TOP TEN RULES OF THE FAMILY ROAD TRIP:
Here are five words you don’t ever want to hear on Christmas Eve, (which also happened to be the night before your family is supposed to fly to New York for a festive holiday vacation visiting friends and family in the Big Apple): “Mommy, I just threw up.”
Yep, she said it alright. My poor 6 year-old was sick and spent Christmas Eve feverish and puking. Clearly, we weren’t getting on an airplane at 8am the next morning. So what is a family to do? Well, first and foremost, I just wanted my baby to be well. And fortunately, it turned out to be a 24 hour bug, as the fever broke overnight and the vomit ceased after a few wretched rounds. But now we had four non-refundable airline tickets to deal with and two very disappointed children who thought they’d be spending the week with their cousins in Manhattan.
Unfortunately, the fare we booked was a web special, which meant the only way to re-book the trip was through an equivalent web special. Otherwise, we were literally going to spend more on the change fee than on all four original tickets combined. And of course all the web specials were sold out. Hence, we could not take our trip a day or two later. Goodbye Rockefeller Center, see ya later Serendipity and, saddest of all, we’ll miss seeing you, dear family.
Not to be dramatic, certainly there are far worse problems to have, and obviously the most important thing was the health of my daughter, but gotta admit, we were pretty bummed. How can we change the situation? What can we do to make-up for the disappointment? We wanted to do something at least to salvage the time we would’ve spent on our trip, especially while my husband finally had the time off of work. He and I sat in the kitchen once the girls were in bed and racked our brains. Quite quickly it occurred to us that despite not being able to visit our family on the east coast, we all still had each other and with a week off school, there was plenty we could do. And out of the disappointment and desire to fix it, our first family road trip was born!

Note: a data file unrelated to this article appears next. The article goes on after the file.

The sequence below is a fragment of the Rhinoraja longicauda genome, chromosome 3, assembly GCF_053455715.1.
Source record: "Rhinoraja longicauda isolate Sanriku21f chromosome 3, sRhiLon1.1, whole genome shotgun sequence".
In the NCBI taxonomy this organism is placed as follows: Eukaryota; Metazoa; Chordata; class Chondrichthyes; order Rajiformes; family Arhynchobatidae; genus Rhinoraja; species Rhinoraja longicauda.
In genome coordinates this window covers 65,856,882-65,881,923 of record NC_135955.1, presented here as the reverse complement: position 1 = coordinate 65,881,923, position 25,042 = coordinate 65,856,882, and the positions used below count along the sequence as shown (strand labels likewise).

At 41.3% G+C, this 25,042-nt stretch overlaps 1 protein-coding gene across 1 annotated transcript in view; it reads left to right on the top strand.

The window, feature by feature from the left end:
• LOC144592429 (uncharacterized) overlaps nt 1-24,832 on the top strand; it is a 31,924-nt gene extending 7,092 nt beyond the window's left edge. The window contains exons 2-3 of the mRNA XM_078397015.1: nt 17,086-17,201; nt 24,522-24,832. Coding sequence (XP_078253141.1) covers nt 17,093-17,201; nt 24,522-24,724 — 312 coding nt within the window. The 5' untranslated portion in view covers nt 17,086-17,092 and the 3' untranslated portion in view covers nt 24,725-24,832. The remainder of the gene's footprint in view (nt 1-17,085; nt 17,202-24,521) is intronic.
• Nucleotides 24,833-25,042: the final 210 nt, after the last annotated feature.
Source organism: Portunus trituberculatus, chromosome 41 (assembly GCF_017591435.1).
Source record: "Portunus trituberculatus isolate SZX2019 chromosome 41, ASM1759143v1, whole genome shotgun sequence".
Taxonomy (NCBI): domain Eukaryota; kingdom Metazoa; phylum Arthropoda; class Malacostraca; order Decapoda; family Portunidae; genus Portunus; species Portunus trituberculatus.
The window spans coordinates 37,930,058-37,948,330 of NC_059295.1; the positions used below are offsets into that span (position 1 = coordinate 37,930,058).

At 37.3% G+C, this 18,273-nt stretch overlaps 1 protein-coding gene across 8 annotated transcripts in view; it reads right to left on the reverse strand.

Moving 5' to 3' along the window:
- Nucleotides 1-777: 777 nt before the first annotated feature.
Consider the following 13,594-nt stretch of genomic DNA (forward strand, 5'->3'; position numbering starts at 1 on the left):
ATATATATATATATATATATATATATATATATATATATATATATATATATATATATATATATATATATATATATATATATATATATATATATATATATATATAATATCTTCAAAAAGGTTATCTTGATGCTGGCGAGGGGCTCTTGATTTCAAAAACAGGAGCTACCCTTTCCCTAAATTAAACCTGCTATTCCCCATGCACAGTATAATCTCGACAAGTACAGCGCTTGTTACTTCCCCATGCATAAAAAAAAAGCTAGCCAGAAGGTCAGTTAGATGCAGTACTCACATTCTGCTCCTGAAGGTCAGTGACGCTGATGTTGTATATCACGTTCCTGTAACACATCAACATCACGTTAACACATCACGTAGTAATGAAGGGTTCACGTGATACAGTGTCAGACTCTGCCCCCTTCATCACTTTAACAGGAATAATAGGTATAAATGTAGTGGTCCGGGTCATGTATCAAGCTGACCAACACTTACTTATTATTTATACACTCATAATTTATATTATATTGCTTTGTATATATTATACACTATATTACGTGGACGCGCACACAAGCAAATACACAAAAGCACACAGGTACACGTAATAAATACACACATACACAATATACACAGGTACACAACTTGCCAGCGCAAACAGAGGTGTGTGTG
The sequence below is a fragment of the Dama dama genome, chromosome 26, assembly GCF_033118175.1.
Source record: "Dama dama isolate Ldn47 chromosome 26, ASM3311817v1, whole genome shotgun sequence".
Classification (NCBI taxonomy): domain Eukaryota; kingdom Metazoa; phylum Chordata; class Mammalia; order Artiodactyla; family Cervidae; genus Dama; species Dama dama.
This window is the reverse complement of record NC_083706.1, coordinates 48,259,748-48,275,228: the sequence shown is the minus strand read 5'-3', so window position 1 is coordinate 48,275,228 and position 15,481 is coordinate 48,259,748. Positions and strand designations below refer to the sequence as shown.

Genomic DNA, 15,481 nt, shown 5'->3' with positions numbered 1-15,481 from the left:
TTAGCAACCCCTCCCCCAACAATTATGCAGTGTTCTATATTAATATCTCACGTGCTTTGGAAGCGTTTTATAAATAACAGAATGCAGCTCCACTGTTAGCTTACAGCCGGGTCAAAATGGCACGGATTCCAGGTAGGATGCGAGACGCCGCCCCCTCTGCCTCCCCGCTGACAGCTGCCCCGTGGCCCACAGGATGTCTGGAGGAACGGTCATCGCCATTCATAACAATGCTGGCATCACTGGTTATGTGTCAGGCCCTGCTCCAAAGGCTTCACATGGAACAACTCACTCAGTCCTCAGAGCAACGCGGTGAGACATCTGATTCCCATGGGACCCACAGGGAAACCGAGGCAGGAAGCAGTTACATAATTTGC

We decided to take the stinking lemons that the darn stomach flu and bad timing handed us and we turned it into memorable, delicious lemonade that we’ll always cherish and will hopefully continue making in 2013 and beyond. So, now that it’s a new year, perhaps you’ll make a resolution to set-out on a road trip together and have a family adventure of your own! I can’t predict how it well go or where you will end up, but I am happy to share with you what I learned via my newly created “Top Ten Rule of The Family Road Trip”:
RULE # 1 – SPONTANEITY:
This was truly part of the fun and what made it so special. The girls went to bed not knowing that twelve hours later we would be packed and on the road. Telling them that morning and watching them scramble to grab their favorite things to take with them was fabulous. There wasn’t enough time to debate this or that…it was literally, hey girls, we’re hittin’ the road so go pack what you want and meet us in the garage in an hour! It was very exciting for them and for us.
RULE #2 - THE DESTINATION DOESN’T MATTER/JUST GO WITH THE FLOW:
This is a two-part lesson. Now, if we lived on the west coast and could take a truly scenic drive from San Diego along the Pacific up to San Fran, then mapping out specific destinations would be a priority. But this is Missouri, and let’s face it, there’s only so much to see in the Midwest during the winter. Though I have to say, once we looked at a map and despite being land-locked in the middle of the country, there are plenty of places to escape to from St. Louis.